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Tips and Tricks for Studying Abroad

One thing that’s amazing about coming from the U.S. to Europe to study is the immense difference in spatial recognition you recognize almost immediately after entering Europe. You’ll notice that the little map on the screen in front of your seat on the plane flies from one country to the next in what seems like 30-60 minutes (yes, that short) and the lines that you see on that map don’t recognize state or provincial borders but rather whole nations. It blows me away that nations can be so tightly packed together and yet so vastly different.

 

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Regions of the U.S. certainly have their own gross differences – the busy pace of the coasts versus the slow lifestyles of the Midwest and South, the drastic differences of English accents across regions (Southern drawl, New England accent, Cali slang, Midwestern accent, etc.), and even the hospitality of the states bathed in sunshine (the South and the West) versus the more distant demeanor of those of us in the North/East. (New Yorkers aren’t mean! We’re just cold and busy!) But ultimately, traveling the U.S. is still exploring American turf. You’re under the same federal jurisdictions, you share the language, and most likely you’ll be at least somewhat familiar with the culture.

Not in Europe. It’s fascinating to live on a continent where driving an hour and a half to the Northeast, I’d be met with Belgian German. An hour after, we encounter Germany. Driving east would lead you to the romantic world of Italy, and even further east and you’re in Eastern Europe, a very different place pretty separated from Western Europe in terms of culture and inclusion in the international realm.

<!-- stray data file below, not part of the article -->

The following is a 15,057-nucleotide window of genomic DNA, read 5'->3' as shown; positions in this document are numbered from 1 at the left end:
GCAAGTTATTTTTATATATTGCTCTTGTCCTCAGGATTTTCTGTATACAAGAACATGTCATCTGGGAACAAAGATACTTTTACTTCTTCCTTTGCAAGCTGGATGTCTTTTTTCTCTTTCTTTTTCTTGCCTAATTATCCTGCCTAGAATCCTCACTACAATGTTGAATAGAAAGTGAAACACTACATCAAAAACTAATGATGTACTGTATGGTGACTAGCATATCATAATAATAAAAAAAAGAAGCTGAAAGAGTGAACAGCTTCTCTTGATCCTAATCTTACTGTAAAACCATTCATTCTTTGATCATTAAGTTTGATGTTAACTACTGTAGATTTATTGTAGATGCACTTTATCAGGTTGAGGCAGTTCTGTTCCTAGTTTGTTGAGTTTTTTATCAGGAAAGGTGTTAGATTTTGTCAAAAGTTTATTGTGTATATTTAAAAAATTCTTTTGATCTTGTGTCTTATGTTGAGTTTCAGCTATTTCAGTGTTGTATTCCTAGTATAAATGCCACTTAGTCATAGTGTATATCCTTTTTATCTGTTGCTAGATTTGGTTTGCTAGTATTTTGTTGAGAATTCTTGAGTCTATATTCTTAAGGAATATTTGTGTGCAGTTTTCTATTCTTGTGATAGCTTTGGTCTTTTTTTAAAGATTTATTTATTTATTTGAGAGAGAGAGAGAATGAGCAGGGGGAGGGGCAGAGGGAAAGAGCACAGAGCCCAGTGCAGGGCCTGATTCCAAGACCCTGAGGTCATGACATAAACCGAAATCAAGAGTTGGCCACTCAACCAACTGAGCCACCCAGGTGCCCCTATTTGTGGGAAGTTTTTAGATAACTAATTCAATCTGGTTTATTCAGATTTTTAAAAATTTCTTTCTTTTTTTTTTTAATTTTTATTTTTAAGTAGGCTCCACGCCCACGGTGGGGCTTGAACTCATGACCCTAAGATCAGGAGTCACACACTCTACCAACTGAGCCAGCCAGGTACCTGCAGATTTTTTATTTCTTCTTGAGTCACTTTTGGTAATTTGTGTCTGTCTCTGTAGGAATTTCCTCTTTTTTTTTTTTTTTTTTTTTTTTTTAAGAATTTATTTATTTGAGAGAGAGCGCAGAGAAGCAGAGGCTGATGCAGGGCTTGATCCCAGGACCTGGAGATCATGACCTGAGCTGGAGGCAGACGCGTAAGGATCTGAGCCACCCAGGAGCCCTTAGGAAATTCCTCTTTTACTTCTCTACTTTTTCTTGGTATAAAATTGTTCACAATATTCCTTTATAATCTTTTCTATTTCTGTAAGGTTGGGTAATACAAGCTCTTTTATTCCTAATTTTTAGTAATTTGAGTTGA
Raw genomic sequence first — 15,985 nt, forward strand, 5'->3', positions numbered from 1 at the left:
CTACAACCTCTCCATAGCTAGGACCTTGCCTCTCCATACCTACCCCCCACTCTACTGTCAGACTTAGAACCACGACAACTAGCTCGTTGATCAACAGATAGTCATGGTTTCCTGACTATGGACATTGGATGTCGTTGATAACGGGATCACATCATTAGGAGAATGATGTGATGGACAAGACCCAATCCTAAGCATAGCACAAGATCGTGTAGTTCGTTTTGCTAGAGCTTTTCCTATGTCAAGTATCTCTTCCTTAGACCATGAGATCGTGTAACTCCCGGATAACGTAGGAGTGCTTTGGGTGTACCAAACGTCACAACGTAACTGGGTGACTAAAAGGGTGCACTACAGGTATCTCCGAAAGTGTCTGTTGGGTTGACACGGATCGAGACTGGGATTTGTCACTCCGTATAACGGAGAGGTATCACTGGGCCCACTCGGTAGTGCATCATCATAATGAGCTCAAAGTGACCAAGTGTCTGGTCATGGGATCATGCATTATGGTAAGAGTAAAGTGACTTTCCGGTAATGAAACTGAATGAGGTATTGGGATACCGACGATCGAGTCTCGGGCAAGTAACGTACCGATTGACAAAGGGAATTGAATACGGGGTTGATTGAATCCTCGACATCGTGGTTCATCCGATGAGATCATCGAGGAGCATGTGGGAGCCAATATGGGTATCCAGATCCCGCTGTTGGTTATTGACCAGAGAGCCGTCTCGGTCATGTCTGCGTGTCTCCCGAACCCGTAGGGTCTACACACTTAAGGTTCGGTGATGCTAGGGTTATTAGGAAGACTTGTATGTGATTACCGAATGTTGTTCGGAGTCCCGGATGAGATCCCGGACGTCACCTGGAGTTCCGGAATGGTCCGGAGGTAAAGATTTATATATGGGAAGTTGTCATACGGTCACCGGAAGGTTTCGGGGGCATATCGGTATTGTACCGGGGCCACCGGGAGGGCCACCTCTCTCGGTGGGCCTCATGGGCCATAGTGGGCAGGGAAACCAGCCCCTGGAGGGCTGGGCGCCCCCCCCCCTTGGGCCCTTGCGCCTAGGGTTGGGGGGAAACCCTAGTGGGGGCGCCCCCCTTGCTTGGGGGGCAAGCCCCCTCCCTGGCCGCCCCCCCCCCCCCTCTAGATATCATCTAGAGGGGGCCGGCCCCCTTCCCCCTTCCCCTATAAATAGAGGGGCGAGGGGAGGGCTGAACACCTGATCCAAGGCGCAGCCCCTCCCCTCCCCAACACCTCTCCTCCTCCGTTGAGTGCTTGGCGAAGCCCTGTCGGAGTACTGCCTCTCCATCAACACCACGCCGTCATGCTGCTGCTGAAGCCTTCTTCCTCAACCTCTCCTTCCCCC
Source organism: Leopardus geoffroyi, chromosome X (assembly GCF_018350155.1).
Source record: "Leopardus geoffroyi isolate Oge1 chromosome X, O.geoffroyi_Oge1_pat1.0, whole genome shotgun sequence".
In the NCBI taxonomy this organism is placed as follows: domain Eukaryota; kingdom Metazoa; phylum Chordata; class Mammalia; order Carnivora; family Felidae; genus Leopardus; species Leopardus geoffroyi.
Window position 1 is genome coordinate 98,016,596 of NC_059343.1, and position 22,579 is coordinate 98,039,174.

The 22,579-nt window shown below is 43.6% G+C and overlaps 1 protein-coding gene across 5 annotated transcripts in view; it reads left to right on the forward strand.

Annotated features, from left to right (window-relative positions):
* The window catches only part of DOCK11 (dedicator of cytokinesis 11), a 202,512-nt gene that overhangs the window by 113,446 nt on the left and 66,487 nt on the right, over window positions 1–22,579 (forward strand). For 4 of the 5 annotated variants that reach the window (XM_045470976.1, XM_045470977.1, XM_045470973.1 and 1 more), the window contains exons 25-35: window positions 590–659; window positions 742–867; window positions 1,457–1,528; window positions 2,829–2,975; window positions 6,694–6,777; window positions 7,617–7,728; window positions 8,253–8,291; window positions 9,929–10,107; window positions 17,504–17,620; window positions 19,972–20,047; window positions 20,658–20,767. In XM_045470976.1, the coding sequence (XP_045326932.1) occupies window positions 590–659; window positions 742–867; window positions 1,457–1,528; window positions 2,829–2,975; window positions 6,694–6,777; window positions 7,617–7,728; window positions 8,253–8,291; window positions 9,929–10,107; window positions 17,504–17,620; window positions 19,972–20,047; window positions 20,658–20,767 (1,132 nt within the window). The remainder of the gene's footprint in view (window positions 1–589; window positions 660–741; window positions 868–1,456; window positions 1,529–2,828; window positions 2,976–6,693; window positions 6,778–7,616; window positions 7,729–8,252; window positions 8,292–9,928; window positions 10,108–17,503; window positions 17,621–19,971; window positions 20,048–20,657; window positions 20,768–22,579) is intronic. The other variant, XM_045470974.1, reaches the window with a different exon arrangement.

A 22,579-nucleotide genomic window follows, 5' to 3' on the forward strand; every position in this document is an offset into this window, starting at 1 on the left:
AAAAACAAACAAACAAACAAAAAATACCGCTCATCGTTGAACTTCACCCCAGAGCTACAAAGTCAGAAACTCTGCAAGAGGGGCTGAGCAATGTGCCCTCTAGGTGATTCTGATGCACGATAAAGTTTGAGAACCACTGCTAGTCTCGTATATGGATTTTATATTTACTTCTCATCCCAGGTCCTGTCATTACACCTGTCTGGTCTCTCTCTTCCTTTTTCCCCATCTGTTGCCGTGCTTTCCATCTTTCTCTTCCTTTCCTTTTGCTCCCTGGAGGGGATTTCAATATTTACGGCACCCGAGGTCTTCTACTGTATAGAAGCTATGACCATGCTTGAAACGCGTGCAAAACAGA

Recently I spent spring break traveling with a bunch of people including my friend from New York, friends from my study abroad program, and some of their friends. We went to Cologne, made a little stop in my hometown in Germany, and then flew to Rome.

 

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Maybe it was just the gritty vibe I got from Cologne (Germany), but this cathedral looks much better filthy, on a snowy day.

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I promise, Rome’s Coliseum is much more impressive in person. Out of maybe 500 pictures, only two of them really dented the vast and magnificent beauty of these ruins.

 

It’s fair to say one of the things all of us international students studying abroad in Europe look forward to is traveling. I mean, why wouldn’t we? We were all bold enough to leave our homes, probably for a place with a new language, and a very different culture… so why not take it further? This blog post is based solely on my personal travel experiences, and I hope the advice in it is helpful to those of you who are already travelers or look forward to studying abroad. Of all the traveling I’ve done, traveling as a student abroad has been some of the most enlightening and interesting experiences I’ve had, and along the way I’ve picked up many tips and tricks that I hope will make traveling a breeze.

10 Do’s and Don’ts of Studying Abroad:

  1. Do plan ahead. See what your cheapest travel options are, and compare prices between companies. Goeuro.com is great for comparisons, but make sure to also look into local car-sharing services (like BlaBlaCar here in France) as well as cheap bus options (like Flixbus, a personal favorite) and airlines (Ryanair is amazing in Europe).